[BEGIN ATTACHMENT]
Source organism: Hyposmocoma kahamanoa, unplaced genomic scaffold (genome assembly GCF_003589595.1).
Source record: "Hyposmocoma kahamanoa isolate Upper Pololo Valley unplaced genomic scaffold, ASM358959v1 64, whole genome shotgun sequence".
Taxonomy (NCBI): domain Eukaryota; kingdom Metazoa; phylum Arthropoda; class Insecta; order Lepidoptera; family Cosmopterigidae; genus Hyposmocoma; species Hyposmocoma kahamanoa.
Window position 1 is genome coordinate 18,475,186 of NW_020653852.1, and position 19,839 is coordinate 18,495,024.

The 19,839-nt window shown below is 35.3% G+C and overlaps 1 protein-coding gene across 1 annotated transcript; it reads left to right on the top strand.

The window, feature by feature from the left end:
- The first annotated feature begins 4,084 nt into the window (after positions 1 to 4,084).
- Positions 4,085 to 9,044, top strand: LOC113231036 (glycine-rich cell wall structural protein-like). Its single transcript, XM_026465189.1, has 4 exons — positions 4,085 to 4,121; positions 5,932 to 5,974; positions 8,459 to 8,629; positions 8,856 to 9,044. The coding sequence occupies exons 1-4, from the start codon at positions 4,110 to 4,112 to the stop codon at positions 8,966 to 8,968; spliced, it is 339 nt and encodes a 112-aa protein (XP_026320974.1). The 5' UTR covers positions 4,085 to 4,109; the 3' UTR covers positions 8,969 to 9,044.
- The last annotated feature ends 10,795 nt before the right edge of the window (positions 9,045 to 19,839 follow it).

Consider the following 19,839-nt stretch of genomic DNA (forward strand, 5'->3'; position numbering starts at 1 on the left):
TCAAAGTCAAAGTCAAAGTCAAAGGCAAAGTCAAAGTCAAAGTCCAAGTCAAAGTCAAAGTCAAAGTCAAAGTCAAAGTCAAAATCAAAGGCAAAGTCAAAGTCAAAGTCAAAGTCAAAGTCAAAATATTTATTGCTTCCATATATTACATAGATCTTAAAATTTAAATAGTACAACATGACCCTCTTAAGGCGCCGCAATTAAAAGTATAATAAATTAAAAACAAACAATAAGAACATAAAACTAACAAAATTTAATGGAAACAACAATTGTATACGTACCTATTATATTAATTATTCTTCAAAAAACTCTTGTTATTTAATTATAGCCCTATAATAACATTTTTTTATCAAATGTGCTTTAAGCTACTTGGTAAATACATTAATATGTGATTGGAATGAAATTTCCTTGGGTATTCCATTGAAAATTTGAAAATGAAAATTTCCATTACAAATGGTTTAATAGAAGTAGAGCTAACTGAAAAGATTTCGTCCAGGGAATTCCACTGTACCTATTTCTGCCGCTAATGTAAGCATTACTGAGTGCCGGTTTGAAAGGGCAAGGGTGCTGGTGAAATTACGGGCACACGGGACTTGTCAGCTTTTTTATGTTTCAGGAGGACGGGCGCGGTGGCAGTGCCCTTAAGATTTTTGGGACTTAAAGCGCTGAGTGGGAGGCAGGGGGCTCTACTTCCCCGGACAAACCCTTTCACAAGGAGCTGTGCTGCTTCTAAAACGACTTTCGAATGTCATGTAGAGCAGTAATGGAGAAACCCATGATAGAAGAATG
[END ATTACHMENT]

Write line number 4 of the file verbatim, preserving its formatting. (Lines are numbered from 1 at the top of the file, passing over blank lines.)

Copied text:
Window position 1 is genome coordinate 18,475,186 of NW_020653852.1, and position 19,839 is coordinate 18,495,024.